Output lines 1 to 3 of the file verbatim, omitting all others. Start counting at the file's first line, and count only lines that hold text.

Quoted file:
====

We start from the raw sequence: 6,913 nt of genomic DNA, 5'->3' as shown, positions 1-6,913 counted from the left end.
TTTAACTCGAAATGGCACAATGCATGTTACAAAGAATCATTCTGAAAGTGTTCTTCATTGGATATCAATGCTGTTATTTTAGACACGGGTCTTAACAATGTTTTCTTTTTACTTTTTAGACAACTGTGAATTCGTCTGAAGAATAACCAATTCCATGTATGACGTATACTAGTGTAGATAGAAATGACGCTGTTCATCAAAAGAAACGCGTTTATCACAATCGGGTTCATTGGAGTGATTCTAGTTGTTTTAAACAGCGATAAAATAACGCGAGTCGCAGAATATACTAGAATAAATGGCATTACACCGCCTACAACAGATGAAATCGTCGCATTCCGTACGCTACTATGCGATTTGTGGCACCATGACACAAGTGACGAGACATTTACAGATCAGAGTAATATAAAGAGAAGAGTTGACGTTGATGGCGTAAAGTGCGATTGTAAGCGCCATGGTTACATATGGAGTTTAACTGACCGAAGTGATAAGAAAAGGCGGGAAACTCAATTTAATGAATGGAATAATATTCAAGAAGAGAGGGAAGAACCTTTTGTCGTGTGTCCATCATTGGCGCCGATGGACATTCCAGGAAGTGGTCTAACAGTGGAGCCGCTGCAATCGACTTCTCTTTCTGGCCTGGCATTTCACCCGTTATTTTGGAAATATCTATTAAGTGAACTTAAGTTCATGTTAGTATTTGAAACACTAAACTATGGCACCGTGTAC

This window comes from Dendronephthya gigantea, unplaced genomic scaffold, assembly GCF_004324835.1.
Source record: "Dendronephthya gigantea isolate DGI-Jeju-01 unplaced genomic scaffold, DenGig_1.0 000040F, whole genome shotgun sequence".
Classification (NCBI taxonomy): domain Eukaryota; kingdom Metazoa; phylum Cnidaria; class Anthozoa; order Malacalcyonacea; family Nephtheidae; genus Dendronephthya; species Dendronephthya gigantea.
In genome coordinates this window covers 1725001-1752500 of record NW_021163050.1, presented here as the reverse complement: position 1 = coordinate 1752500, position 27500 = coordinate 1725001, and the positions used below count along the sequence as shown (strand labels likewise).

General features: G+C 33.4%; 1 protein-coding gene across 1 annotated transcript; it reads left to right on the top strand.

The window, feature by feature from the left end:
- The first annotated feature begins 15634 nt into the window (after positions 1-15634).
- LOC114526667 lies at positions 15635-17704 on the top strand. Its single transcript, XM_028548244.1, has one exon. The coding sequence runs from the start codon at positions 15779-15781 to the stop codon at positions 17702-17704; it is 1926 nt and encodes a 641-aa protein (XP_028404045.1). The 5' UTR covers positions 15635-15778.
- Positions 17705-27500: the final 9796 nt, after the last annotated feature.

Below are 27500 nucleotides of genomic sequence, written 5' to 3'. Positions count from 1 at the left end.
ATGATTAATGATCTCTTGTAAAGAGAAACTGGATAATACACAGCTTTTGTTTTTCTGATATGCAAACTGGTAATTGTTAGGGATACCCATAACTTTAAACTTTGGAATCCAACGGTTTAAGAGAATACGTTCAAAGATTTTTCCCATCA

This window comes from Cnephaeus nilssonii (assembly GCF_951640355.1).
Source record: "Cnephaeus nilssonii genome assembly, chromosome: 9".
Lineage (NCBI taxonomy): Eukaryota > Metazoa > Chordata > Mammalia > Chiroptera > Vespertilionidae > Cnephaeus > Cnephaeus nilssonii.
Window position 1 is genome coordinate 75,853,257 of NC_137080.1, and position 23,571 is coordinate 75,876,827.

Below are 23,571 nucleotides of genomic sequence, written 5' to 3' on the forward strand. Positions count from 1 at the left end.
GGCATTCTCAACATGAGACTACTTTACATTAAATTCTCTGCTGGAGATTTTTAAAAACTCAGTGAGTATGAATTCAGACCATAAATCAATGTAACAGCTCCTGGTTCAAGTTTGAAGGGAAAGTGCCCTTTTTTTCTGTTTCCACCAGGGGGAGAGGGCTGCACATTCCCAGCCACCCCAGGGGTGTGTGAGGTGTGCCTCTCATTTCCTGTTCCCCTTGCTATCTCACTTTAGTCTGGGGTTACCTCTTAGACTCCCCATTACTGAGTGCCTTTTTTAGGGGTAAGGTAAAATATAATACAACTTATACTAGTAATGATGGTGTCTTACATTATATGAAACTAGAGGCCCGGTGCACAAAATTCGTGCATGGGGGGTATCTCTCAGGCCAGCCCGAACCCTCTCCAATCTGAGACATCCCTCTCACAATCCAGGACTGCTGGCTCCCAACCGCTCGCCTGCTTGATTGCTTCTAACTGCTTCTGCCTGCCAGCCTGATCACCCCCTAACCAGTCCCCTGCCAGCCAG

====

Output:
We start from the raw sequence: 6,913 nt of genomic DNA, 5'->3' as shown, positions 1-6,913 counted from the left end.
TTTAACTCGAAATGGCACAATGCATGTTACAAAGAATCATTCTGAAAGTGTTCTTCATTGGATATCAATGCTGTTATTTTAGACACGGGTCTTAACAATGTTTTCTTTTTACTTTTTAGACAACTGTGAATTCGTCTGAAGAATAACCAATTCCATGTATGACGTATACTAGTGTAGATAGAAATGACGCTGTTCATCAAAAGAAACGCGTTTATCACAATCGGGTTCATTGGAGTGATTCTAGTTGTTTTAAACAGCGATAAAATAACGCGAGTCGCAGAATATACTAGAATAAATGGCATTACACCGCCTACAACAGATGAAATCGTCGCATTCCGTACGCTACTATGCGATTTGTGGCACCATGACACAAGTGACGAGACATTTACAGATCAGAGTAATATAAAGAGAAGAGTTGACGTTGATGGCGTAAAGTGCGATTGTAAGCGCCATGGTTACATATGGAGTTTAACTGACCGAAGTGATAAGAAAAGGCGGGAAACTCAATTTAATGAATGGAATAATATTCAAGAAGAGAGGGAAGAACCTTTTGTCGTGTGTCCATCATTGGCGCCGATGGACATTCCAGGAAGTGGTCTAACAGTGGAGCCGCTGCAATCGACTTCTCTTTCTGGCCTGGCATTTCACCCGTTATTTTGGAAATATCTATTAAGTGAACTTAAGTTCATGTTAGTATTTGAAACACTAAACTATGGCACCGTGTAC

This window comes from Dendronephthya gigantea, unplaced genomic scaffold, assembly GCF_004324835.1.